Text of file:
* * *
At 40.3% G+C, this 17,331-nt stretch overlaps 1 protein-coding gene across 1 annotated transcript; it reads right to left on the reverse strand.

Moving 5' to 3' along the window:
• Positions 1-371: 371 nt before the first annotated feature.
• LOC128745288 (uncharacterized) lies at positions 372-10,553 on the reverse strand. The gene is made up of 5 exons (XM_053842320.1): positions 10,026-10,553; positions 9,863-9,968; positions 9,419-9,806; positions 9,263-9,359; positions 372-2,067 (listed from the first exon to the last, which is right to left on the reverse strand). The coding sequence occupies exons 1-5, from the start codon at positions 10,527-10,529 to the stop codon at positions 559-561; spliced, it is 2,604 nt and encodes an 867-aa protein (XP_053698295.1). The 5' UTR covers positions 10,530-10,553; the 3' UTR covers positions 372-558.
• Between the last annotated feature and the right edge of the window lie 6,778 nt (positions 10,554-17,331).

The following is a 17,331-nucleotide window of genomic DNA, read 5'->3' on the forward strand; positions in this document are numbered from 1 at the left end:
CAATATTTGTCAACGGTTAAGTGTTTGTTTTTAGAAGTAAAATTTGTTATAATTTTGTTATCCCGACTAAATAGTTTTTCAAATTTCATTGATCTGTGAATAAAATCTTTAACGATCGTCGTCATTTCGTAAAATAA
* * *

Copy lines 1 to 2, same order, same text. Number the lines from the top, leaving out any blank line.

At 40.3% G+C, this 17,331-nt stretch overlaps 1 protein-coding gene across 1 annotated transcript; it reads right to left on the reverse strand.

Moving 5' to 3' along the window: